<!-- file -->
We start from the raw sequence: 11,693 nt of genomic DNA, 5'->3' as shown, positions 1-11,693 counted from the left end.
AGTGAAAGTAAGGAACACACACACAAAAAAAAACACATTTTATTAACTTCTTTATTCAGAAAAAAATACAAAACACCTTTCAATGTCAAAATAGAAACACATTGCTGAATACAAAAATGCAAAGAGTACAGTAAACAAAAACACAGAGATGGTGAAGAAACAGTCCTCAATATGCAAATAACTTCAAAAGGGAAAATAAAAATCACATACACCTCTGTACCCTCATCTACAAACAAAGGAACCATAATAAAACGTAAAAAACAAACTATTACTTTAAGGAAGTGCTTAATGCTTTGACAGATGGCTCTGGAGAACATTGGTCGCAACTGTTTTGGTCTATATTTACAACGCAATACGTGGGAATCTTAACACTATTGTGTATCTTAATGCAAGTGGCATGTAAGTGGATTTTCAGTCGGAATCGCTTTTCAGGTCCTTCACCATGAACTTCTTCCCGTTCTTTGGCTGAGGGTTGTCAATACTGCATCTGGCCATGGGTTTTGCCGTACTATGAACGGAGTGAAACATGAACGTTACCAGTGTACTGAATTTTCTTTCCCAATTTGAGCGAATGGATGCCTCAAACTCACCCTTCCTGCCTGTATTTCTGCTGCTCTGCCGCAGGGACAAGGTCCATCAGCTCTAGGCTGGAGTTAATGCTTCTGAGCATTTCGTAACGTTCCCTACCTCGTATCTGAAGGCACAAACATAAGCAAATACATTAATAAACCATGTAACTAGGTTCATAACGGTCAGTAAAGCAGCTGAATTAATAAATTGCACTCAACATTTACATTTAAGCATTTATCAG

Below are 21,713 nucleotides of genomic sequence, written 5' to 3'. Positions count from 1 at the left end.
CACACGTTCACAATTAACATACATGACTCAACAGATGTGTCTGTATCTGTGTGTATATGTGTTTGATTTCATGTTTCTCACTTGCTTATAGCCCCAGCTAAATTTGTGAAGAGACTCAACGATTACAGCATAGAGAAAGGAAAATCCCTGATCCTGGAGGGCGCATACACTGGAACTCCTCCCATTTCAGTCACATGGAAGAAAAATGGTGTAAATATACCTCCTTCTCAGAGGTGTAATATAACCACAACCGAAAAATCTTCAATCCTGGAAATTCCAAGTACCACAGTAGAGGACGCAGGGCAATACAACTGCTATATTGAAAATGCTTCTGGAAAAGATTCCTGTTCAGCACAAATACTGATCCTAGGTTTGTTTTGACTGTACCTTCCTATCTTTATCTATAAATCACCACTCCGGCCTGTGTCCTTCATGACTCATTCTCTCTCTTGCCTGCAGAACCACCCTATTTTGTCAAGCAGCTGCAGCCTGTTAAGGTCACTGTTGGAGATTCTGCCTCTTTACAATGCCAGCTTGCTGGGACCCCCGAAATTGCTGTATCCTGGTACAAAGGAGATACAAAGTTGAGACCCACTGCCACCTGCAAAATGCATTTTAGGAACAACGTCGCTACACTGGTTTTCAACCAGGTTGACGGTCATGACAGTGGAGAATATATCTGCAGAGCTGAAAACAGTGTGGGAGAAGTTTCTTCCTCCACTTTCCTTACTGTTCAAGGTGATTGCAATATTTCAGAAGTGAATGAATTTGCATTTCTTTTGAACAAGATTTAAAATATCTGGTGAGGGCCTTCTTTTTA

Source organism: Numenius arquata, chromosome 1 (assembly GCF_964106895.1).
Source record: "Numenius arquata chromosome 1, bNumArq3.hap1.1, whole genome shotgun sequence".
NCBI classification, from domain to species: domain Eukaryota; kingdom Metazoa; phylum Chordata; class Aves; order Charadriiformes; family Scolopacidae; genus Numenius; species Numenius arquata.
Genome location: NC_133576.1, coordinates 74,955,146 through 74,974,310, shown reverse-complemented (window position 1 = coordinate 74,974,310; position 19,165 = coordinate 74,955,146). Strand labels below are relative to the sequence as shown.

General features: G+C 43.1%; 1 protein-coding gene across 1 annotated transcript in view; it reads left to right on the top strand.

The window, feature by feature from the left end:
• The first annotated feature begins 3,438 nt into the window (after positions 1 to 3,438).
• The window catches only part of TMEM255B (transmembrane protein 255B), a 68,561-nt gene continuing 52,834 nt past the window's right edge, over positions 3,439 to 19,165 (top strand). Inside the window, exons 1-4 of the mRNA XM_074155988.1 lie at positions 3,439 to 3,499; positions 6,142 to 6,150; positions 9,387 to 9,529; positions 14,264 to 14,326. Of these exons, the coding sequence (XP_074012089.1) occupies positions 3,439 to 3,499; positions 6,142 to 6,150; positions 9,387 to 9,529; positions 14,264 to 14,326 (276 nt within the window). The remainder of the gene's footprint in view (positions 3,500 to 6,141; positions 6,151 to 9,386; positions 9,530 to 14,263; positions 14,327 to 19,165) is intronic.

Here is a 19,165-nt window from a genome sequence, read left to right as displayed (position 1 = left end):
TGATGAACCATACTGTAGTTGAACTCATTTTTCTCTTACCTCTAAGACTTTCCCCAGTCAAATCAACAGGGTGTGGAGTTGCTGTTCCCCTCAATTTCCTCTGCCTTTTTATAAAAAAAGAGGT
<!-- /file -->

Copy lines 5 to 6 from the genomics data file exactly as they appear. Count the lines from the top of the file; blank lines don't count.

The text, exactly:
Source organism: Numenius arquata, chromosome 1 (assembly GCF_964106895.1).
Source record: "Numenius arquata chromosome 1, bNumArq3.hap1.1, whole genome shotgun sequence".